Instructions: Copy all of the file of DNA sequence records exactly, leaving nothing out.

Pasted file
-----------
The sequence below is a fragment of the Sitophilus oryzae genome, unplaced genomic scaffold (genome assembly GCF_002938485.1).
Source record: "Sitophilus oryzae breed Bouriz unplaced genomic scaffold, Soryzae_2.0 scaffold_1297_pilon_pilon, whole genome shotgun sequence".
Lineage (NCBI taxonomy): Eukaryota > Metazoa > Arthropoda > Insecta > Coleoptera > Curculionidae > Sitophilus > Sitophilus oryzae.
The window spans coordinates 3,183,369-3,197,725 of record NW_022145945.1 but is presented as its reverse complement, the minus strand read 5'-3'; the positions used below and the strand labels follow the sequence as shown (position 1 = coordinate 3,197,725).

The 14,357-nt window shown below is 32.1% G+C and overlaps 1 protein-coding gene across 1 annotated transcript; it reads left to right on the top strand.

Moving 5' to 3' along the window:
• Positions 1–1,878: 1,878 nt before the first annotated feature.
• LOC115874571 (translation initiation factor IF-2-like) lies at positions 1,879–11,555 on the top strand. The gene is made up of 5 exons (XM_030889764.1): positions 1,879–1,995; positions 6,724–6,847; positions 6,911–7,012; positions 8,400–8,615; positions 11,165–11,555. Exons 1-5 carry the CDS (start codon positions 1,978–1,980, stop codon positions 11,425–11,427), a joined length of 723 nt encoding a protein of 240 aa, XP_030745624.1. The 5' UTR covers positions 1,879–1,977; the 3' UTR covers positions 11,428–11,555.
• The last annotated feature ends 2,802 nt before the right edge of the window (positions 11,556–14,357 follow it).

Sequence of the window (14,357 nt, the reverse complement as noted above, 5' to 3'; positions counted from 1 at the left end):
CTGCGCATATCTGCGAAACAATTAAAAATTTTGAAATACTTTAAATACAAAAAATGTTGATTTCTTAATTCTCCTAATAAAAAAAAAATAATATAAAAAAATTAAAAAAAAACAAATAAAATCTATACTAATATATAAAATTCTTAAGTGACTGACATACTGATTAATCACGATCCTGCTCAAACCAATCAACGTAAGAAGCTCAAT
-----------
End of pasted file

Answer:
The sequence below is a fragment of the Sitophilus oryzae genome, unplaced genomic scaffold (genome assembly GCF_002938485.1).
Source record: "Sitophilus oryzae breed Bouriz unplaced genomic scaffold, Soryzae_2.0 scaffold_1297_pilon_pilon, whole genome shotgun sequence".
Lineage (NCBI taxonomy): Eukaryota > Metazoa > Arthropoda > Insecta > Coleoptera > Curculionidae > Sitophilus > Sitophilus oryzae.
The window spans coordinates 3,183,369-3,197,725 of record NW_022145945.1 but is presented as its reverse complement, the minus strand read 5'-3'; the positions used below and the strand labels follow the sequence as shown (position 1 = coordinate 3,197,725).

The 14,357-nt window shown below is 32.1% G+C and overlaps 1 protein-coding gene across 1 annotated transcript; it reads left to right on the top strand.

Moving 5' to 3' along the window:
• Positions 1–1,878: 1,878 nt before the first annotated feature.
• LOC115874571 (translation initiation factor IF-2-like) lies at positions 1,879–11,555 on the top strand. The gene is made up of 5 exons (XM_030889764.1): positions 1,879–1,995; positions 6,724–6,847; positions 6,911–7,012; positions 8,400–8,615; positions 11,165–11,555. Exons 1-5 carry the CDS (start codon positions 1,978–1,980, stop codon positions 11,425–11,427), a joined length of 723 nt encoding a protein of 240 aa, XP_030745624.1. The 5' UTR covers positions 1,879–1,977; the 3' UTR covers positions 11,428–11,555.
• The last annotated feature ends 2,802 nt before the right edge of the window (positions 11,556–14,357 follow it).

Sequence of the window (14,357 nt, the reverse complement as noted above, 5' to 3'; positions counted from 1 at the left end):
CTGCGCATATCTGCGAAACAATTAAAAATTTTGAAATACTTTAAATACAAAAAATGTTGATTTCTTAATTCTCCTAATAAAAAAAAAATAATATAAAAAAATTAAAAAAAAACAAATAAAATCTATACTAATATATAAAATTCTTAAGTGACTGACATACTGATTAATCACGATCCTGCTCAAACCAATCAACGTAAGAAGCTCAAT